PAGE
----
NEW YORK (WCBS 880) — A New York City Transit worker is being hailed a hero for rescuing an emotional support dog that bolted from her owner's Lower Manhattan apartment and spent the whole day wandering back and forth on the subway tracks.
The dog, named Lucy, made her daring escape from her owner's eighth floor apartment in Battery Park City on Saturday morning.
She dashed out of the apartment, boarded an elevator, went down to the lobby, snuck by the doorman and then made her way outside, where she ran across the West Side Highway and down into the Chambers Street subway station.
Lucy then spent hours wandering the tracks along the 1 train line, ducking under trains and walking on the platform edge as she made her way uptown on her daylong underground adventure.
Trains were slowed down as transit workers searched in vain for the runaway pooch after she was spotted running through the tunnels at 14th Street.
She made it another 14 blocks before she was finally scooped up by NYC Transit Train Service Supervisor Jose Bonilla at 28th Street — a whole 10 hours after she escaped her apartment.
Bonilla said Saturday started out like any other Saturday, but when he reported for duty at 2 p.m., he was immediately briefed on the situation and then spent his whole shift trying to track down Lucy.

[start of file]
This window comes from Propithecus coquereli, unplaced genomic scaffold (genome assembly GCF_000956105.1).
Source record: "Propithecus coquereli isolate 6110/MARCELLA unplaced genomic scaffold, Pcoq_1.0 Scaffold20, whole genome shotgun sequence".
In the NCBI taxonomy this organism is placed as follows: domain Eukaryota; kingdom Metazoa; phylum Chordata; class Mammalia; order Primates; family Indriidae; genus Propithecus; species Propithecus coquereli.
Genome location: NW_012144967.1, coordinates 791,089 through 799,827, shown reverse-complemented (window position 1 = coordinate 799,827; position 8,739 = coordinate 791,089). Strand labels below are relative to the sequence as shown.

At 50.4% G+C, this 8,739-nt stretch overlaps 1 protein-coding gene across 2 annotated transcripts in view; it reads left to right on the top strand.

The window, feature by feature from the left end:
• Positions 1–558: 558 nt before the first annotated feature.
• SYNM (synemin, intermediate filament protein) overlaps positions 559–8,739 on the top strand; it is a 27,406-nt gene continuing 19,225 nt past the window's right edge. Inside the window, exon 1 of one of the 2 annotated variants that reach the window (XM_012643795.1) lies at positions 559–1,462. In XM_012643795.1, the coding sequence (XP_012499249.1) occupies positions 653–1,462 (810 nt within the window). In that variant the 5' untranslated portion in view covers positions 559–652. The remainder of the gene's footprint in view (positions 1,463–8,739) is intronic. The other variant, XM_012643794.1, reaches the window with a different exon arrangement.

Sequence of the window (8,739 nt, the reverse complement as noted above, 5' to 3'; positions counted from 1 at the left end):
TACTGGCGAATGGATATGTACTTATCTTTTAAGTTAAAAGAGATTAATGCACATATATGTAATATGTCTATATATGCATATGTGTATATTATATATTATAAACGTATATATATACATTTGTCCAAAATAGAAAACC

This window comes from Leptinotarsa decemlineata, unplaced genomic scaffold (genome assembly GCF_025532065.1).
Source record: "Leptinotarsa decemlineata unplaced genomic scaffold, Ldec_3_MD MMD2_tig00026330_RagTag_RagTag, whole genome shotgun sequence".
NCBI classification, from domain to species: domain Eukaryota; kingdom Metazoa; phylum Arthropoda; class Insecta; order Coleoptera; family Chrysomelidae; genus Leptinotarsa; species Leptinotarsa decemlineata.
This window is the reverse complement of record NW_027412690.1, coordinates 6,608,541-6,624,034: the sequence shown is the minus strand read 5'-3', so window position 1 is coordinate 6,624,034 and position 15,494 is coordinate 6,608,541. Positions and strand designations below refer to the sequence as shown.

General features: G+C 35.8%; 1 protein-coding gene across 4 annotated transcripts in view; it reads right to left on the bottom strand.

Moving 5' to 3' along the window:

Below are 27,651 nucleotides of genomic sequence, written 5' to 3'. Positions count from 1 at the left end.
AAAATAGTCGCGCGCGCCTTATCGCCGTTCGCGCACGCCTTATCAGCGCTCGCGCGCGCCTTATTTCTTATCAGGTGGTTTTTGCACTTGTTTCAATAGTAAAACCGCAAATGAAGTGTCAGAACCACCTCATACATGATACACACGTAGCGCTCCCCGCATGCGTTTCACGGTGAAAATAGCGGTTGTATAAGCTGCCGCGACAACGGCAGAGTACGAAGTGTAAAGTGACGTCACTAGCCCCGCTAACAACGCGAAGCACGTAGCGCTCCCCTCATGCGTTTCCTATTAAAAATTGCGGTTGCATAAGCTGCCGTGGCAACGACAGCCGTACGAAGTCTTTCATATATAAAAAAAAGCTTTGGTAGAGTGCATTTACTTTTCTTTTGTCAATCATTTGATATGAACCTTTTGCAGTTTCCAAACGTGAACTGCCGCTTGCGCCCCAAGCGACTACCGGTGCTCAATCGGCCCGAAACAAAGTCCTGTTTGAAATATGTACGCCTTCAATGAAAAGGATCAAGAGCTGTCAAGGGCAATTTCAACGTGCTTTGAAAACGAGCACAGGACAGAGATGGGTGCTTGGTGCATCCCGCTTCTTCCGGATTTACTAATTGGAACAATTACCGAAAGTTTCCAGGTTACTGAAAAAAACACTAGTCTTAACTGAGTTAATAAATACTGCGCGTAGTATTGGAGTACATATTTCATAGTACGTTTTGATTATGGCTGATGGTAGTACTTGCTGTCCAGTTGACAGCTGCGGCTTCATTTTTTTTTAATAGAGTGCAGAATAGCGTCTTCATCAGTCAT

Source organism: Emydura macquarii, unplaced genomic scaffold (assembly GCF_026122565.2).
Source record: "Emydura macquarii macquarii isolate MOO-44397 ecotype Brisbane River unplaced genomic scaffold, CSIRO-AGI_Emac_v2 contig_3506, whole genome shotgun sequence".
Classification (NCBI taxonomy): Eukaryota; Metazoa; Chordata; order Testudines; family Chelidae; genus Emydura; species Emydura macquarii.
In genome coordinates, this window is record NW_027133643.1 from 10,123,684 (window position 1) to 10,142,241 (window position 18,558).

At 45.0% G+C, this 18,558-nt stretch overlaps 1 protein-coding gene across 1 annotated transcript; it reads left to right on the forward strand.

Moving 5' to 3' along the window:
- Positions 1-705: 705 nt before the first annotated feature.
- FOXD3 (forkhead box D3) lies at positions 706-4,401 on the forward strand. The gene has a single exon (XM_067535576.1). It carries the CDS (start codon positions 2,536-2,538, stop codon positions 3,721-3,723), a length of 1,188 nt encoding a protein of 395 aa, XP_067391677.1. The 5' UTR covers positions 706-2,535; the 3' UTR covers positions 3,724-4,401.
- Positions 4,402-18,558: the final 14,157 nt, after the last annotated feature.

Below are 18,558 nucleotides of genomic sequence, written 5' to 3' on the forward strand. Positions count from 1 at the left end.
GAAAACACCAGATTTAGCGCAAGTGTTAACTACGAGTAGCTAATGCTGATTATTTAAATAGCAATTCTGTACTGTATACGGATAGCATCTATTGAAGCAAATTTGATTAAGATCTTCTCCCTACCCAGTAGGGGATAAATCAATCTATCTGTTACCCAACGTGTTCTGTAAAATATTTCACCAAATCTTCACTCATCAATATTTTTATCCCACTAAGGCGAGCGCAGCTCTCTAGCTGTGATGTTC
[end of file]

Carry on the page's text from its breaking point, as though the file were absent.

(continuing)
It wasn't until 8 p.m. — his lunch period — that word came in of a confirmed Lucy sighting. When he got to the location, he made his way onto the tracks to save the dog.
"I put myself in the path of Miss Lucy, who was at that time walking in a straight line," Bonilla said. "She basically came up to me, I called out her name, she laid down in front of me, I petted her, I picked her up, there was a bite involved at that moment, and I was able to put her on the 2 train right into Molly's hands. Basically another day in transit."
Molly, the daughter of Lucy's owner, said she was relieved when she was able to hold Lucy again all thanks to Bonilla's quick thinking and action.
"I spent time from station to station screaming her name like a crazy person to no avail until Jose managed to find her and get her back into my hands," Molly said. "Then she sat very nicely on the subway for the whole ride home as though she had never done anything else. One good bath later and a check up on a broken nail she's in good shape, reunited with my mom... and everybody's happy."
Molly said she spent the entire day fearing that Lucy could've been hit by a train, electrocuted, impaled herself on something, or stolen.
"It was just terrifying and there were a lot of people in Battery Park City who had been looking for her before we found out she was on the train who were really worried and just being able to have her in my arms was such a huge relief," Molly said. "Lots of tears all around and a couple of cocktails."
On Tuesday, Bonilla was awarded a certificate of commendation for going above and beyond to rescue Lucy.
The commendation recognizes for Bonilla for his "heroic actions."
"We applaud Jose for his efforts and diligent work to reunite Lucy with her owner," MTA Chief Customer Officer Sarah Meyer said. "This is just another example of the heroic work transit workers are ready to do at a moment's notice."
The MTA said Lucy was rescued from Puerto Rico about seven years ago and has been her owner's only companion throughout the pandemic.